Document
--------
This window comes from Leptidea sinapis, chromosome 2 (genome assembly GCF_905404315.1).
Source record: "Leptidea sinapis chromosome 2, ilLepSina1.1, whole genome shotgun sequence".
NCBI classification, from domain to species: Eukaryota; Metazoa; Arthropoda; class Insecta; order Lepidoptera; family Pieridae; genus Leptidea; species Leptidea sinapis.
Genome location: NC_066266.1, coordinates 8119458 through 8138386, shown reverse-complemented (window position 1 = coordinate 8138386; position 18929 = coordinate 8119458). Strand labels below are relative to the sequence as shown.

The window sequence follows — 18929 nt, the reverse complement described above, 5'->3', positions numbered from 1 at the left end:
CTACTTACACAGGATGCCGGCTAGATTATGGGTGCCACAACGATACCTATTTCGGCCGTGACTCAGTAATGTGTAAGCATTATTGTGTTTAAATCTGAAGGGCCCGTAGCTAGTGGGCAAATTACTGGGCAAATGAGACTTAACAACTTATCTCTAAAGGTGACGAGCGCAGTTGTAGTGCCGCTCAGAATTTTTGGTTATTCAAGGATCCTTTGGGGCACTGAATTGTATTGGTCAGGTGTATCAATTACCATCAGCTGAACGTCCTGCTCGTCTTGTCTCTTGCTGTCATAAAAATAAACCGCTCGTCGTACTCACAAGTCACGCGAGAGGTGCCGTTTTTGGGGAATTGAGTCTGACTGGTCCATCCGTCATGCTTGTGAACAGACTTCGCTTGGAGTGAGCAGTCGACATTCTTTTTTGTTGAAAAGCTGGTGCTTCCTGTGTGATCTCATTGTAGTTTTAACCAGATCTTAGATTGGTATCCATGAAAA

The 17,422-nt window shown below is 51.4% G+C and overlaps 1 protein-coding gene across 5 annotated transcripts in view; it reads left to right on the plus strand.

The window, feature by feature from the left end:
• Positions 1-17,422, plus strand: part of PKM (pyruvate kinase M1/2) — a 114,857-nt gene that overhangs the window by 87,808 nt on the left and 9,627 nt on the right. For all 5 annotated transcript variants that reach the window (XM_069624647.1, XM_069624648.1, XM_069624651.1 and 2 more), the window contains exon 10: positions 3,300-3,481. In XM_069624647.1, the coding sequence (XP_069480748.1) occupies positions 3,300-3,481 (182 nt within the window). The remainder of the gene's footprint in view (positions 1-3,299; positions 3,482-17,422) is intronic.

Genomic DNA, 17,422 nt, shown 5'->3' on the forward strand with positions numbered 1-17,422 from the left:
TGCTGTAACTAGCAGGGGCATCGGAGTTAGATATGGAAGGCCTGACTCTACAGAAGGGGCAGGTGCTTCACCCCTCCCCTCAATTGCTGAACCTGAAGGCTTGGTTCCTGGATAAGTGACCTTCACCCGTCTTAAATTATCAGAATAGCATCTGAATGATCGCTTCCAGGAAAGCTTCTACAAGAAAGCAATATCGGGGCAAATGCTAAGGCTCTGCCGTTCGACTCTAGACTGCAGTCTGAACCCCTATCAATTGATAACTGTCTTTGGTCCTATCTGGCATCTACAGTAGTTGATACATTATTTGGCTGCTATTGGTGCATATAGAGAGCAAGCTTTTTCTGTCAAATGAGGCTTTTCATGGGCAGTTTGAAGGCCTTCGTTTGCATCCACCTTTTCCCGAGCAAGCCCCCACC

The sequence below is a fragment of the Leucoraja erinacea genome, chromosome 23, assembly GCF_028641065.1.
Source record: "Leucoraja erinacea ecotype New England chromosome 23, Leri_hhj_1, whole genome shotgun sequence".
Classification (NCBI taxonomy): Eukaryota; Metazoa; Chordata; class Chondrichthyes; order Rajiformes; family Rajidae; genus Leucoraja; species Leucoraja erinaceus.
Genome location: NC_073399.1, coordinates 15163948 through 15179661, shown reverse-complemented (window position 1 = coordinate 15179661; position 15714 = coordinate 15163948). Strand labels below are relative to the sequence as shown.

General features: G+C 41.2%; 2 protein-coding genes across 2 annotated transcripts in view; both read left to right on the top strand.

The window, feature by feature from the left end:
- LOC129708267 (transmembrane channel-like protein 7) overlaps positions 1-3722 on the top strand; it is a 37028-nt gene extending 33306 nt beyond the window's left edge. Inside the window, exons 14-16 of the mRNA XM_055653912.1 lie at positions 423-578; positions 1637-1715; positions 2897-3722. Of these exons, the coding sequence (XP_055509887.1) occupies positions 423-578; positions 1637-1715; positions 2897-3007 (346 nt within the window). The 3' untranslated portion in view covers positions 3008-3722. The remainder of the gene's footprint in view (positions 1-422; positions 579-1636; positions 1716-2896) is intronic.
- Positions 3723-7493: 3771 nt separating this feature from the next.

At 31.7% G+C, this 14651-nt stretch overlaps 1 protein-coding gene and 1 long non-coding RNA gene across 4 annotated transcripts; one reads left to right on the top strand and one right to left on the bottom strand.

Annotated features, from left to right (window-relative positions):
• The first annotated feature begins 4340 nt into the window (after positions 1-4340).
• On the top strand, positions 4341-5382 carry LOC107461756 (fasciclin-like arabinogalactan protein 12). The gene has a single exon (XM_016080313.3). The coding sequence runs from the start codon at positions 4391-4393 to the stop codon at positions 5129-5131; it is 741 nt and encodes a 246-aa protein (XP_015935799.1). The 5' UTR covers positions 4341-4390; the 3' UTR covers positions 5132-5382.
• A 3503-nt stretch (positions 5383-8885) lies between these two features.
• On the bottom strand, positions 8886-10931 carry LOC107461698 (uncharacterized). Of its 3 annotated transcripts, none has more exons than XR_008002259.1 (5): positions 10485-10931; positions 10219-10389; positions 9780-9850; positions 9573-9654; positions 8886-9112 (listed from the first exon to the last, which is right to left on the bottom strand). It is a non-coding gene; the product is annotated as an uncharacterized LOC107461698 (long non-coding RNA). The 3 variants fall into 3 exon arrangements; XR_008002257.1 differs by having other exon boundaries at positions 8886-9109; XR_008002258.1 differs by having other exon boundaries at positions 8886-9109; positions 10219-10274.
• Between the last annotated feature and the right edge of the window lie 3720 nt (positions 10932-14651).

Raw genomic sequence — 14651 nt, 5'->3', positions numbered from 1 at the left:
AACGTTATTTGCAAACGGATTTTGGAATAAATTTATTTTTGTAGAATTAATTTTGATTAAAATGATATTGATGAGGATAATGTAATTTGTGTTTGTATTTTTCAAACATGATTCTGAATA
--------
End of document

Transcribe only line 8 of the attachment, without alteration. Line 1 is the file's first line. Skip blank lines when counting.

The window, feature by feature from the left end: